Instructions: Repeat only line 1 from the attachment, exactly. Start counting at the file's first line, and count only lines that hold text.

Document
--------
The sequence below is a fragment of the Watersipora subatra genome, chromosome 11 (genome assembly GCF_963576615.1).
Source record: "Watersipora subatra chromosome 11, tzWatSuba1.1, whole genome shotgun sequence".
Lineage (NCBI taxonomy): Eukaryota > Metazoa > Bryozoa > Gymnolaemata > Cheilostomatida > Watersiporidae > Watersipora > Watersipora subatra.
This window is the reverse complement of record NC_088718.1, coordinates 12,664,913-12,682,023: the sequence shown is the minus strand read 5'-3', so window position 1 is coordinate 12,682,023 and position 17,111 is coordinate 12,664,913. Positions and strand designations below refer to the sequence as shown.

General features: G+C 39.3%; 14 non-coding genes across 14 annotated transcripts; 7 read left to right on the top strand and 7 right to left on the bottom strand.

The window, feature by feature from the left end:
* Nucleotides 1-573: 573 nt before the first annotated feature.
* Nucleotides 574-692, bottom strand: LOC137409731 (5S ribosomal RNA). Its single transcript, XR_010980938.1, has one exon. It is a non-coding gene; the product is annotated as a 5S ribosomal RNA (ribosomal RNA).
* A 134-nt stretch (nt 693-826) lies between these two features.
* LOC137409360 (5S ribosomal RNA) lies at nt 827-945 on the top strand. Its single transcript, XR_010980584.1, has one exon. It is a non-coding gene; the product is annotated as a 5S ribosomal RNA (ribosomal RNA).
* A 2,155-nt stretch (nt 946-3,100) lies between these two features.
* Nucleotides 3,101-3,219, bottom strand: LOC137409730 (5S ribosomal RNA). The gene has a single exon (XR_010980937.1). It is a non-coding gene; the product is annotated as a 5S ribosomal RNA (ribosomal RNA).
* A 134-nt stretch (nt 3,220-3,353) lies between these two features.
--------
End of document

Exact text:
The sequence below is a fragment of the Watersipora subatra genome, chromosome 11 (genome assembly GCF_963576615.1).